Shakespeare's Portrayal of the Supernatural in Macbeth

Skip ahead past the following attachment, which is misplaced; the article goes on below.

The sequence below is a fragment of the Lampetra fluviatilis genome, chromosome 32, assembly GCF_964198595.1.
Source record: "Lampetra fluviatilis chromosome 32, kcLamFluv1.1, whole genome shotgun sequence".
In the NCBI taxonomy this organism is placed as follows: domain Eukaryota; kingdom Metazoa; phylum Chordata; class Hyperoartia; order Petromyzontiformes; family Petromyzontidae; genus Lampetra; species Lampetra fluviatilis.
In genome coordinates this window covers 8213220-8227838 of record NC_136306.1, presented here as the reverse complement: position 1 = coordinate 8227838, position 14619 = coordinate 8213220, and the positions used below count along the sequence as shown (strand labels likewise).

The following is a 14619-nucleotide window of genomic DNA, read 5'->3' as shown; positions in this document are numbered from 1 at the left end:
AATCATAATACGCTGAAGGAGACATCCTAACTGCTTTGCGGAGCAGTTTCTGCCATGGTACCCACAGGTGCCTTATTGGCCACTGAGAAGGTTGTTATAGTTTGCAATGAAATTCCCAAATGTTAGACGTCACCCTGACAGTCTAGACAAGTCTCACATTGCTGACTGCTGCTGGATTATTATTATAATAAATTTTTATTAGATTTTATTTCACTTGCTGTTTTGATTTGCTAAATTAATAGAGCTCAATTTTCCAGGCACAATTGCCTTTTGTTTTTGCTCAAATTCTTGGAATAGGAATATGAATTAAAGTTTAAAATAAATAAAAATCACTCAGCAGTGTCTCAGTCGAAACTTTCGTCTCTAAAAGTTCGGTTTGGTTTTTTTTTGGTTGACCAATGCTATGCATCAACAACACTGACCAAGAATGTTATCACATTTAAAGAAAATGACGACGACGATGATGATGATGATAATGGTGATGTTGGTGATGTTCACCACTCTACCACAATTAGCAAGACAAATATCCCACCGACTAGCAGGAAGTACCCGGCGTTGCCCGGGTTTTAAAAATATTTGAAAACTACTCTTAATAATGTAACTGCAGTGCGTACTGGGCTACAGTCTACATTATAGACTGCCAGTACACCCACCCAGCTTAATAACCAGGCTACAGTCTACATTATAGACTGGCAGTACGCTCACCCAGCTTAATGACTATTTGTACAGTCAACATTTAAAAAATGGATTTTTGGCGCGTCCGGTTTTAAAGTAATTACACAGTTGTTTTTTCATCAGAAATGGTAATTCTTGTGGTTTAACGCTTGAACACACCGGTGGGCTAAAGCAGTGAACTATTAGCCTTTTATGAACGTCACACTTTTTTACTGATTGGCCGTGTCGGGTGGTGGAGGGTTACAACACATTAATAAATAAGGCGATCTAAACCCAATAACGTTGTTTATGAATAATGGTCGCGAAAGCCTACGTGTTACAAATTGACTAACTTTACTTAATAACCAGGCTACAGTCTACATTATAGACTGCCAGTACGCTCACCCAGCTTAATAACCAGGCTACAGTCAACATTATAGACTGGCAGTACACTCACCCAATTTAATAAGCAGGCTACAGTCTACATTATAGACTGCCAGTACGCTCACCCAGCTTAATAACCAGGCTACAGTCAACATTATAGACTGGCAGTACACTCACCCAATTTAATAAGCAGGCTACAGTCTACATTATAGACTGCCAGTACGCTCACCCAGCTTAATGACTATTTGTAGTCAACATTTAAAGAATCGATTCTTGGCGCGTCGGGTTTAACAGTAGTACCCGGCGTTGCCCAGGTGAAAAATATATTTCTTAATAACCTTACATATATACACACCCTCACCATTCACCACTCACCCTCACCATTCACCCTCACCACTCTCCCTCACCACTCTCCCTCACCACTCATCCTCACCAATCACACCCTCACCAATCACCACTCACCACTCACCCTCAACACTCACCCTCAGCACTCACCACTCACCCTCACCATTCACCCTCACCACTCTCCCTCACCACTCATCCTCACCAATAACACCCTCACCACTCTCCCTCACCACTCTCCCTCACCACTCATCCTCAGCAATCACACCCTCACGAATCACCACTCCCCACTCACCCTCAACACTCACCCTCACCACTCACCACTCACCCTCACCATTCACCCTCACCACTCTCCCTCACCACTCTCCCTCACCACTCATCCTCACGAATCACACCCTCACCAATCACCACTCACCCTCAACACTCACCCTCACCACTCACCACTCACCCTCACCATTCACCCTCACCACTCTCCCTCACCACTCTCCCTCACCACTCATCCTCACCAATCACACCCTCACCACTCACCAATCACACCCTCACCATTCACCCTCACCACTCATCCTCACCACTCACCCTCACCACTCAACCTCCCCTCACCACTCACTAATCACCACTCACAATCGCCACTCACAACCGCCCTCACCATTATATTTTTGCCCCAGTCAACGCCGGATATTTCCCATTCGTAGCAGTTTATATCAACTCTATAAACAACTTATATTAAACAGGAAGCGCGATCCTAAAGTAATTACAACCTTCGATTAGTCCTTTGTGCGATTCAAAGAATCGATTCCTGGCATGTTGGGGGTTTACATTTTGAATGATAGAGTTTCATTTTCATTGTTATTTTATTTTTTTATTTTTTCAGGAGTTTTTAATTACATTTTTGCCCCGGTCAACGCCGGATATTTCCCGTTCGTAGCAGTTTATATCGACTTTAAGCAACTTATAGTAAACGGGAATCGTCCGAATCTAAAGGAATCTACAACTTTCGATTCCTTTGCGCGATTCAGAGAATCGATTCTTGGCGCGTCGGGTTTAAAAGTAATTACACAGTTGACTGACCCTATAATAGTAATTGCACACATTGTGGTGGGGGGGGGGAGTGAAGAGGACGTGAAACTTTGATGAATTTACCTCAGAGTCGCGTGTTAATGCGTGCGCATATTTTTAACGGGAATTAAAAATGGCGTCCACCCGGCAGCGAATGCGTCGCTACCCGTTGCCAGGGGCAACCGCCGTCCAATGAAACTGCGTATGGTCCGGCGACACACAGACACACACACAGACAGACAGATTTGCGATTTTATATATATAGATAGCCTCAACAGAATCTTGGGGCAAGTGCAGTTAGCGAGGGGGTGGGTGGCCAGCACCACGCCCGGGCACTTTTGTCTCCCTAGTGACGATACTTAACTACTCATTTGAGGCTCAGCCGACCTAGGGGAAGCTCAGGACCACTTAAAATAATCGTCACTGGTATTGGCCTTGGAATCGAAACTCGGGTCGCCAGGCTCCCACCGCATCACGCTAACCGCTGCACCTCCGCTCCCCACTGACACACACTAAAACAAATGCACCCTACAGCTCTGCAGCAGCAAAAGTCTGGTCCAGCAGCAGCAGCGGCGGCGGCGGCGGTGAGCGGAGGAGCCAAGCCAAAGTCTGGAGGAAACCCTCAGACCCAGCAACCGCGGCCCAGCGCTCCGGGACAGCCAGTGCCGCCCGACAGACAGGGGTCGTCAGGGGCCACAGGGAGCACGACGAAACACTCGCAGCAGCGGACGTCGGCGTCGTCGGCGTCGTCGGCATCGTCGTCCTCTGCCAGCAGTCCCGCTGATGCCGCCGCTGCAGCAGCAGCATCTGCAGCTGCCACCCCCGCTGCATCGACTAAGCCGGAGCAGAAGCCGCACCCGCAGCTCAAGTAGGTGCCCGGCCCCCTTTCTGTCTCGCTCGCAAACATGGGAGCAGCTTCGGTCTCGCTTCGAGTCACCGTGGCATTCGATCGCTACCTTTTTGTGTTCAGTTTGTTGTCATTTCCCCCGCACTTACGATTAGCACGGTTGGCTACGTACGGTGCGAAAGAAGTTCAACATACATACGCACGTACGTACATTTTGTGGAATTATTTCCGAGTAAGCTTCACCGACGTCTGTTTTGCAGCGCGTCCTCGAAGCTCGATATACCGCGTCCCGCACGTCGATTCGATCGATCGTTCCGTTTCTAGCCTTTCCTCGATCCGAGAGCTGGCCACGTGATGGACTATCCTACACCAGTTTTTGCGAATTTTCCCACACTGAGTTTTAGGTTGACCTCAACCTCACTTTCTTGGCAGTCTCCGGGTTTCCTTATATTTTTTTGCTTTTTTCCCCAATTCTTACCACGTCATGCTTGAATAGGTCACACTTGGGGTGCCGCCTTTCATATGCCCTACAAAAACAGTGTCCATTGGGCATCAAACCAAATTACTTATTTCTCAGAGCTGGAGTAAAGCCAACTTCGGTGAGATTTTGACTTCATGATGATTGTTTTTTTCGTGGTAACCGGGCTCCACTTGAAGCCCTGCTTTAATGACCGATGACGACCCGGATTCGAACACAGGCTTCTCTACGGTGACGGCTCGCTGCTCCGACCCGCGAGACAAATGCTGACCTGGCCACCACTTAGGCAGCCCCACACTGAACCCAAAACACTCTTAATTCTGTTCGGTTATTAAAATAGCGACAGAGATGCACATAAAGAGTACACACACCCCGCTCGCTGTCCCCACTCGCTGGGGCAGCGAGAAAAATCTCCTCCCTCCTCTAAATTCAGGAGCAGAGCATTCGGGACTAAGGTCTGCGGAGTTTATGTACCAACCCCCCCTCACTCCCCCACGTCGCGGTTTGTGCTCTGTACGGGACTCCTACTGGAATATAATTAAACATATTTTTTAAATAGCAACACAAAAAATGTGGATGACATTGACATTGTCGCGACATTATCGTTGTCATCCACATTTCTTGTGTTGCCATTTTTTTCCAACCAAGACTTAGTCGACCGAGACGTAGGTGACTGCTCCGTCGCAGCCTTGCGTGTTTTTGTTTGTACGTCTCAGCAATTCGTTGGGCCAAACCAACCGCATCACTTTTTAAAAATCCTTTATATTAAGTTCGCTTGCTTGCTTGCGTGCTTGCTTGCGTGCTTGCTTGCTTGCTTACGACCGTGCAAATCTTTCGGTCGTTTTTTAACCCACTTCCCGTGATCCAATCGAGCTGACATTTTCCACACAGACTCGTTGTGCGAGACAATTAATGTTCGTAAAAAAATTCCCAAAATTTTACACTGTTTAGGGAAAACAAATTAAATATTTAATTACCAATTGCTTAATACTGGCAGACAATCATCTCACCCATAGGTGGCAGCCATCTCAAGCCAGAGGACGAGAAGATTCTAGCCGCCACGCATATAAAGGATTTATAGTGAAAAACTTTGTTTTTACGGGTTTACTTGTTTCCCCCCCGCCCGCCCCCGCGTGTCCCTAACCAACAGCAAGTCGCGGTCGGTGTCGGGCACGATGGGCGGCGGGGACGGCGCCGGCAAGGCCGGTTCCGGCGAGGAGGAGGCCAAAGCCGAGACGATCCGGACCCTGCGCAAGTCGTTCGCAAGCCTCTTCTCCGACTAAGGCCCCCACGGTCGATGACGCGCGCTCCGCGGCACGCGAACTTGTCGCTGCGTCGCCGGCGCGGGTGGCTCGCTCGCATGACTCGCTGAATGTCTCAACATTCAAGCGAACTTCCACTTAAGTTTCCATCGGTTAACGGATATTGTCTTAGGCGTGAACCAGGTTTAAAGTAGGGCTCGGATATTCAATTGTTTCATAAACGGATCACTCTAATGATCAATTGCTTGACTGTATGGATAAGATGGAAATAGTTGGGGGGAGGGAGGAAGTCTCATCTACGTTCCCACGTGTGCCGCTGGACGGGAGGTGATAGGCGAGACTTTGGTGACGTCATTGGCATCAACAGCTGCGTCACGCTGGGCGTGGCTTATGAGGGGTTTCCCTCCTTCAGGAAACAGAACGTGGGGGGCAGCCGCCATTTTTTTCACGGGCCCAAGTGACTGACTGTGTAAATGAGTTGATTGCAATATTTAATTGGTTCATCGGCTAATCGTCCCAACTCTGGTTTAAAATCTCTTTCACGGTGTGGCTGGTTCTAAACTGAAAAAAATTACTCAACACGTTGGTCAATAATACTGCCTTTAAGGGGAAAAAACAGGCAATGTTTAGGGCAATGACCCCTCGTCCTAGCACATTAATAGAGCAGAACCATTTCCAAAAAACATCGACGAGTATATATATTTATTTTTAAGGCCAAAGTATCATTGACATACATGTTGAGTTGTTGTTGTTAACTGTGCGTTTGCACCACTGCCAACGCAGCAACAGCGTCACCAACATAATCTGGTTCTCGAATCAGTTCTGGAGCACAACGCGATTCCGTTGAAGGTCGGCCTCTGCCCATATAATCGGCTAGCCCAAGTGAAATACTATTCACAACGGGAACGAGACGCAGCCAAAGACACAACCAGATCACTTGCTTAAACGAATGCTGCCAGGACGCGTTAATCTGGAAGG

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Shakespeare's Portrayal of the Supernatural in Macbeth The supernatural plays a considerable part in Shakespeare's "Macbeth". "Macbeth" is one o the well admired historical tragedies by William Shakespeare. It is believed to be written in the reign of James 1, Elizabethan times. At that, particular time suspected witches were greatly concerned. The play is about the rise and fall of the Scottish king Macbeth who ruled Scotland between 1040 - 57AD. Macbeth and his wife are seen by those who watch the play as evil partners, ruthless murderers who began as a normal couple but who took the wrong track led by their evil thoughts. Throughout the play, the audience is never sure exactly how far the witches' control lasts. For example, what were the witches doing? In addition, from where did the dagger and Lady Macbeth spot come from? Here Shakespeare is suggesting that a mere mortal mind cannot comprehend the awesome evil transpiring before them. Lady Macbeth first hears about the witches predictions in a letter from Macbeth and she's immediately intrigued. She first brings up spirits on what she says. "Hie thee hither, that I may pour my spirits in thine ear." Once the messenger had gone, Lady Macbeth went on to deliver one of the most disturbing and supernatural speeches in the play. She wants to kill king Duncan but doesn't have the heart to, so she asks the sprits to possess her, to wipe all trace of good and conscience from her. "Come you spirits that tend on mortal thoughts unsex me here," She then goes on to say entirely weird things that suggest she wants to be mentally stronger, "Make thick my blood" She is asking the evil sprits to "Come to my woman's breasts and take milk for gall." What Lady Macbeth is saying involves the supernatural and she has obviously been sparked off by the witches predictions as she makes decisions very quickly, and always has a quick answer to persuade, when she was encouraging Macbeth to kill

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